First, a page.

Is My Kid a Picky Eater Or Is It The Eating Disorder ARFID?

Is it Picky Eating or Is it ARFID? Experts Weigh In
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Is My Kid a Picky Eater Or Is It The Eating Disorder ARFID?

Let’s face it: almost every kid goes through a phase of being a picky eater, where getting them to eat something other than their favorite crackers and chicken nuggets can be a real struggle. 

But what if you’re suspecting it’s more than just a phase? Or if it’s starting to impact them outside of meal time? Maybe it’s stopping them from going to birthday parties or playdates, or it’s causing massive arguments in your house at dinnertime. 

Having a child who is a picky eater is developmentally expected, but when your kid’s eating habits are highly restrictive and start to impact other parts of their life, they might have Avoidant/Restrictive Food Intake Disorder, or ARFID. 

We sat down with some experts to talk about what parents need to know about ARFID and how it might be treated. 

What distinguishes ARFID from a picky eater?

Dr. Sarah Parker, director and co-founder of the Reeds Center, describes ARFID as a condition where “a person has an extremely limited range of foods that they can tolerate or eat” to the point that they’re “experiencing a good deal of suffering or some level of impairment, like it’s getting in the way of important activities.” 

This impact on important activities is what distinguishes ARFID from picky eating. A child with ARFID might fall off their growth curve or suffer from nutritional deficits, for example. 

The impacts of ARFID expand beyond physical health. 

“We’re seeing a lot of psychosocial functioning impairments,” says Amanda Smith, director of ARFID programming at Monte Nido Walden. “Like, they’re not going to sleepovers, they can’t do class parties, they can’t do doughnuts with parents at school.” 

What causes ARFID?

There are three different ways that ARFID typically presents itself that causes restrictions on food intake. 

Sensory Difficulties

When ARFID presents through sensory difficulties, the taste, texture or smell of some foods can elicit strong feelings of disgust. 

“There’s a heightened sensitivity, which leads to a very selective approach to which are acceptable,” says Melissa Gerson, founder and director of Columbus Park.

Fear of Adverse Consequences

As opposed to a sensory difficulty, ARFID stemming from a fear of adverse consequences is more of an anxiety or fear process. 

“So many people with ARFID have anxiety about how food is going to affect them,” Parker says. “Or there’s going to be some kind of negative outcome if they eat a particular food.”

These fears related to food can be varied.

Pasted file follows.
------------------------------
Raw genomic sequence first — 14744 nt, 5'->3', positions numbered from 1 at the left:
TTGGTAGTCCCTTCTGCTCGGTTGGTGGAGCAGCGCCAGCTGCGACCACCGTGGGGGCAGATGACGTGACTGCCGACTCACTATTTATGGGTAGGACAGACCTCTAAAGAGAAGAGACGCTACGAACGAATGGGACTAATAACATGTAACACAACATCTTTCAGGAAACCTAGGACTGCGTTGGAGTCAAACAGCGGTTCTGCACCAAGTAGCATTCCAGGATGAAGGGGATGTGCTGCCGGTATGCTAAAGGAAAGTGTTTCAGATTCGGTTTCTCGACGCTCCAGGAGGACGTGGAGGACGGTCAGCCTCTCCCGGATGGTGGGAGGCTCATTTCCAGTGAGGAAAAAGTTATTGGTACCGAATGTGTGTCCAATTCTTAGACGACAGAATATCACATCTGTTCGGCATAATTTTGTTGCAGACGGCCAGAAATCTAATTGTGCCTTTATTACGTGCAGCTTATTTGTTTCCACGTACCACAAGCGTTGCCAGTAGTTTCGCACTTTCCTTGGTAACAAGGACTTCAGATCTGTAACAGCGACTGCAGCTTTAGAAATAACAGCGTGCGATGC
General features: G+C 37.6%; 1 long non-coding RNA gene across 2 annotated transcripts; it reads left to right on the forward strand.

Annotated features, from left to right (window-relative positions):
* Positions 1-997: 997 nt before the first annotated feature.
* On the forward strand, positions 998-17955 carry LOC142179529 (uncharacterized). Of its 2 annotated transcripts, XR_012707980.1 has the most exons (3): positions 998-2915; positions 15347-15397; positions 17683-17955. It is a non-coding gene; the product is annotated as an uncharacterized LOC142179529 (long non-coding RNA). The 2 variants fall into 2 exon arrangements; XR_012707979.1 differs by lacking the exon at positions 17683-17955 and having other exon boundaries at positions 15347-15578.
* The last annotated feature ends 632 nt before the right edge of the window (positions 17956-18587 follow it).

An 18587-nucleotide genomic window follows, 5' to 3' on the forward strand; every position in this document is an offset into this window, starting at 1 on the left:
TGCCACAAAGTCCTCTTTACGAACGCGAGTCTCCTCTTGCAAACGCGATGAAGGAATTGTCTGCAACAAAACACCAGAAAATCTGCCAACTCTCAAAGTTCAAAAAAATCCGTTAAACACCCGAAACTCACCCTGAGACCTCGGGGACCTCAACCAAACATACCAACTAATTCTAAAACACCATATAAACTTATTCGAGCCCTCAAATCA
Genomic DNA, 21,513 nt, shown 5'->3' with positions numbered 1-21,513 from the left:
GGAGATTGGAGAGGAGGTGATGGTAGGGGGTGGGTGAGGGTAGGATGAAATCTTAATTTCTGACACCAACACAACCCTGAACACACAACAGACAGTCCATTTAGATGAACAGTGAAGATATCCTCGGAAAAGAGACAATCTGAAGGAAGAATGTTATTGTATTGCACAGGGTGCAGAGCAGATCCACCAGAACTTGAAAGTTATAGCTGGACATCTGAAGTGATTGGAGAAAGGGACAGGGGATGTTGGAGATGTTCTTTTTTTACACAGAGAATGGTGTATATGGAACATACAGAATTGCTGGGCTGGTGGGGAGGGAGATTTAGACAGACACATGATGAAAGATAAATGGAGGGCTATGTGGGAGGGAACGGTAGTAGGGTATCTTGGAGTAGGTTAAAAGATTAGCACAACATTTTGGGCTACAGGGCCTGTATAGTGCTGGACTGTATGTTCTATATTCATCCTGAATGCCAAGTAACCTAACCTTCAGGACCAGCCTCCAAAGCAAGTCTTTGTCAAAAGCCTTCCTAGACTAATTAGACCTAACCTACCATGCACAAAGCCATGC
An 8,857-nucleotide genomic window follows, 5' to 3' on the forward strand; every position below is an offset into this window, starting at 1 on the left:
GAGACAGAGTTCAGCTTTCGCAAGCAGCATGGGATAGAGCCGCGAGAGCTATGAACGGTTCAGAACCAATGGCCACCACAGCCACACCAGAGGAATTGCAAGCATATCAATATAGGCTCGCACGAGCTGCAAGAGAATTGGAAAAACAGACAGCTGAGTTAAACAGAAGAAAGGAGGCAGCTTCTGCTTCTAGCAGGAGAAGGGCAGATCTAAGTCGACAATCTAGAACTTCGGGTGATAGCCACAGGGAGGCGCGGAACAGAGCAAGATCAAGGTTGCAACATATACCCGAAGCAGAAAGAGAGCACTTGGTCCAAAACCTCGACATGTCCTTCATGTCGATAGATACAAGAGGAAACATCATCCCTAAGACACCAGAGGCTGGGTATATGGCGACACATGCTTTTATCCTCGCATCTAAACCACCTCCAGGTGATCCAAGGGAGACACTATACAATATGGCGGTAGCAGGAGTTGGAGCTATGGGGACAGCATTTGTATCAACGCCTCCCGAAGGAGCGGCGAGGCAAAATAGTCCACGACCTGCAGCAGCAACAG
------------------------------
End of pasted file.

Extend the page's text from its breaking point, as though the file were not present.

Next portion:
“They can be afraid that if they eat, they might choke on the food, or that it might make them sick or vomit,” Gerson says. “That can come on suddenly, or it can kind of build up over time.” 

Lack of Interest

People with this type of presentation demonstrate a lack of interest in food and eating. 

“It’s a chore,” Smith says. “Too much thought has to go into it, and they would just rather not.” 

What’s also worth noting is that regardless of how ARFID presents, it’s not triggered by or related to body image or weight. While ARFID is classified as an eating disorder, this is what distinguishes it from eating disorders like anorexia or bulimia. 

When Should Look Into Seeking an ARFID Diagnosis For Their Kid? What Does Treatment for ARFID Look Like?

Parents know their kids best, and the experts we spoke to said to reach out to their pediatrician if they notice their children’s restrictive eating habits are impacting things like their weight or ability to get important nutrients. 

Another reason to seek out a diagnosis is noticeable interference with social functioning. 

“If your kid has a hard time going to camp, or going to school, or eating with friends,” Gerson says. “That’s impacting their social life and their social connections, so that would be a really good reason to begin to explore.” 

Conflicts within the family surrounding food are another thing to look out for. 

“If a kid is refusing to eat food and it’s turning into an emotional issue in the family, it seems like that’s a useful time to kind of make an appointment with a pediatrician to find out more about what’s happening,” Parker says. 

When it comes to treatment for ARFID, Smith says it typically involves a “multidisciplinary approach to try and really tailor to an adolescent or child’s needs.” From there, treatment might include weight restoration, if it’s needed, and then working to break through blocks eating certain foods before trying to expose the child to new foods and work on building their variety. 

Treatment will also vary based on how the child is presenting ARFID. For example, exposure work might be prioritized if a child’s food avoidance is being driven by fear, while a child with sensory issues might be introduced to smaller changes to increase their tolerance and variety of foods they can eat. 

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